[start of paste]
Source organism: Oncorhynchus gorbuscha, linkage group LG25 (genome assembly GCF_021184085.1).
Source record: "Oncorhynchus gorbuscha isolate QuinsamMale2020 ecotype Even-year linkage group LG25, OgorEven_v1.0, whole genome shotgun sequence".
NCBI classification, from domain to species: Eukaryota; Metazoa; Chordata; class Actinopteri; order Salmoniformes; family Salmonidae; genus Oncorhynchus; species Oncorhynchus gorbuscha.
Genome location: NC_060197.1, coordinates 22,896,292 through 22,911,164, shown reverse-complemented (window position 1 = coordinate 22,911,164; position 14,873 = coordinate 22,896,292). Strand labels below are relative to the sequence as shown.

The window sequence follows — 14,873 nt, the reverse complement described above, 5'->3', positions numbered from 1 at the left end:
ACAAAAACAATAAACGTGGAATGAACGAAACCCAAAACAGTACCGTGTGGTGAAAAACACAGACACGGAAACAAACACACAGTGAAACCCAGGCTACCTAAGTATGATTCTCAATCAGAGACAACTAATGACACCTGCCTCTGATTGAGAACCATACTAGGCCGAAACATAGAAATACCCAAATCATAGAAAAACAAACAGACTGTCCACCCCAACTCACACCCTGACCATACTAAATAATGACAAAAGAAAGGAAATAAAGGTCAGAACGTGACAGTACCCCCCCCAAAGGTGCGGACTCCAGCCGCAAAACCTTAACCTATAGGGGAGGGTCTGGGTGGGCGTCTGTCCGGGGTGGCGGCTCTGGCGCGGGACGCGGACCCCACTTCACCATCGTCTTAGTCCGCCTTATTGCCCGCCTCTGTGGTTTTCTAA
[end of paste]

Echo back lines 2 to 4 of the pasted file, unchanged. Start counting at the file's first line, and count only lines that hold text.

Source record: "Oncorhynchus gorbuscha isolate QuinsamMale2020 ecotype Even-year linkage group LG25, OgorEven_v1.0, whole genome shotgun sequence".
NCBI classification, from domain to species: Eukaryota; Metazoa; Chordata; class Actinopteri; order Salmoniformes; family Salmonidae; genus Oncorhynchus; species Oncorhynchus gorbuscha.
Genome location: NC_060197.1, coordinates 22,896,292 through 22,911,164, shown reverse-complemented (window position 1 = coordinate 22,911,164; position 14,873 = coordinate 22,896,292). Strand labels below are relative to the sequence as shown.